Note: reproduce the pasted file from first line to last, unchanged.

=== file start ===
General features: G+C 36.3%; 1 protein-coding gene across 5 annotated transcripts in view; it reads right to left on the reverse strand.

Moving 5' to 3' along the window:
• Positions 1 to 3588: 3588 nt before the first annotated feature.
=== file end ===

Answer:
General features: G+C 36.3%; 1 protein-coding gene across 5 annotated transcripts in view; it reads right to left on the reverse strand.

Moving 5' to 3' along the window:
• Positions 1 to 3588: 3588 nt before the first annotated feature.